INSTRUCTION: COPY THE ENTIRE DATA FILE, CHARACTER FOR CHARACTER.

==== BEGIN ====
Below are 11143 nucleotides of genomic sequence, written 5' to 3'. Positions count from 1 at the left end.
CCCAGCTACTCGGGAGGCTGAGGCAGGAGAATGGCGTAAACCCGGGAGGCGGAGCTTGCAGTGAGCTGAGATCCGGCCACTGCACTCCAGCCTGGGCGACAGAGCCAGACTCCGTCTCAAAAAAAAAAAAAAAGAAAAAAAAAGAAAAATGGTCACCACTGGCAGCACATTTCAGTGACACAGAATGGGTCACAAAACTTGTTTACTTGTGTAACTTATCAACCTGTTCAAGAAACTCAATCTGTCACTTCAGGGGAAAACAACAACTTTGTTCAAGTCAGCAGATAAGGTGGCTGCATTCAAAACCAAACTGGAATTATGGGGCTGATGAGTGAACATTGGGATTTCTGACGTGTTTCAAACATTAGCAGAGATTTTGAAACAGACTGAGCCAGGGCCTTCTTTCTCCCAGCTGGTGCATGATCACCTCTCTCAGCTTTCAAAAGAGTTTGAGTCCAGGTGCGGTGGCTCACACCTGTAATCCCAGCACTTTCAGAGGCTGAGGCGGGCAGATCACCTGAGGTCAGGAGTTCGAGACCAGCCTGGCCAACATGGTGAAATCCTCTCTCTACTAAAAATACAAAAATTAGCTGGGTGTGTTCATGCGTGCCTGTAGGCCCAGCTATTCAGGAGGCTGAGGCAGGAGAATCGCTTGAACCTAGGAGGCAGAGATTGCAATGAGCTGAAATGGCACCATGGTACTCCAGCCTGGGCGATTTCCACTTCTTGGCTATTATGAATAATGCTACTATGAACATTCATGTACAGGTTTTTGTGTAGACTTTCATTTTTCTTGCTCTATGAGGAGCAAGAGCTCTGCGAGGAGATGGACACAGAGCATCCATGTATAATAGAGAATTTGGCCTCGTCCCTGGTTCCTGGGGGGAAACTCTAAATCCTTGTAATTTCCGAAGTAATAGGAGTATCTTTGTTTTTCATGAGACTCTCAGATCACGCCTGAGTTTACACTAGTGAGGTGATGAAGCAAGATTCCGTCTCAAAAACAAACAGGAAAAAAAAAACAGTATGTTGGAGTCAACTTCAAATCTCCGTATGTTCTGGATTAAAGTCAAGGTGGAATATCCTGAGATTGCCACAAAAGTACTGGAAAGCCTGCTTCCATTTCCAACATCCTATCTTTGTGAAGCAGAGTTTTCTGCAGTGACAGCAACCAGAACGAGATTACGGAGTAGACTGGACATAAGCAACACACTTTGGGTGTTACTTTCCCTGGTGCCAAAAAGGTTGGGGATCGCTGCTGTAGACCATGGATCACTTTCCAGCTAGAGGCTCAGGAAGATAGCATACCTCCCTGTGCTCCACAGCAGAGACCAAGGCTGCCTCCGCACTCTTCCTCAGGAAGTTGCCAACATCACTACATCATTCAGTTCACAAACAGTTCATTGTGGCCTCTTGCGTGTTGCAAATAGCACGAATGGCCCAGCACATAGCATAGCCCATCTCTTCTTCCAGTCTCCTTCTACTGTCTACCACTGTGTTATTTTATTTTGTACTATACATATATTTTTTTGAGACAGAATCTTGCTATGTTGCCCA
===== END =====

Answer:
Below are 11143 nucleotides of genomic sequence, written 5' to 3'. Positions count from 1 at the left end.
CCCAGCTACTCGGGAGGCTGAGGCAGGAGAATGGCGTAAACCCGGGAGGCGGAGCTTGCAGTGAGCTGAGATCCGGCCACTGCACTCCAGCCTGGGCGACAGAGCCAGACTCCGTCTCAAAAAAAAAAAAAAAGAAAAAAAAAGAAAAATGGTCACCACTGGCAGCACATTTCAGTGACACAGAATGGGTCACAAAACTTGTTTACTTGTGTAACTTATCAACCTGTTCAAGAAACTCAATCTGTCACTTCAGGGGAAAACAACAACTTTGTTCAAGTCAGCAGATAAGGTGGCTGCATTCAAAACCAAACTGGAATTATGGGGCTGATGAGTGAACATTGGGATTTCTGACGTGTTTCAAACATTAGCAGAGATTTTGAAACAGACTGAGCCAGGGCCTTCTTTCTCCCAGCTGGTGCATGATCACCTCTCTCAGCTTTCAAAAGAGTTTGAGTCCAGGTGCGGTGGCTCACACCTGTAATCCCAGCACTTTCAGAGGCTGAGGCGGGCAGATCACCTGAGGTCAGGAGTTCGAGACCAGCCTGGCCAACATGGTGAAATCCTCTCTCTACTAAAAATACAAAAATTAGCTGGGTGTGTTCATGCGTGCCTGTAGGCCCAGCTATTCAGGAGGCTGAGGCAGGAGAATCGCTTGAACCTAGGAGGCAGAGATTGCAATGAGCTGAAATGGCACCATGGTACTCCAGCCTGGGCGATTTCCACTTCTTGGCTATTATGAATAATGCTACTATGAACATTCATGTACAGGTTTTTGTGTAGACTTTCATTTTTCTTGCTCTATGAGGAGCAAGAGCTCTGCGAGGAGATGGACACAGAGCATCCATGTATAATAGAGAATTTGGCCTCGTCCCTGGTTCCTGGGGGGAAACTCTAAATCCTTGTAATTTCCGAAGTAATAGGAGTATCTTTGTTTTTCATGAGACTCTCAGATCACGCCTGAGTTTACACTAGTGAGGTGATGAAGCAAGATTCCGTCTCAAAAACAAACAGGAAAAAAAAAACAGTATGTTGGAGTCAACTTCAAATCTCCGTATGTTCTGGATTAAAGTCAAGGTGGAATATCCTGAGATTGCCACAAAAGTACTGGAAAGCCTGCTTCCATTTCCAACATCCTATCTTTGTGAAGCAGAGTTTTCTGCAGTGACAGCAACCAGAACGAGATTACGGAGTAGACTGGACATAAGCAACACACTTTGGGTGTTACTTTCCCTGGTGCCAAAAAGGTTGGGGATCGCTGCTGTAGACCATGGATCACTTTCCAGCTAGAGGCTCAGGAAGATAGCATACCTCCCTGTGCTCCACAGCAGAGACCAAGGCTGCCTCCGCACTCTTCCTCAGGAAGTTGCCAACATCACTACATCATTCAGTTCACAAACAGTTCATTGTGGCCTCTTGCGTGTTGCAAATAGCACGAATGGCCCAGCACATAGCATAGCCCATCTCTTCTTCCAGTCTCCTTCTACTGTCTACCACTGTGTTATTTTATTTTGTACTATACATATATTTTTTTGAGACAGAATCTTGCTATGTTGCCCA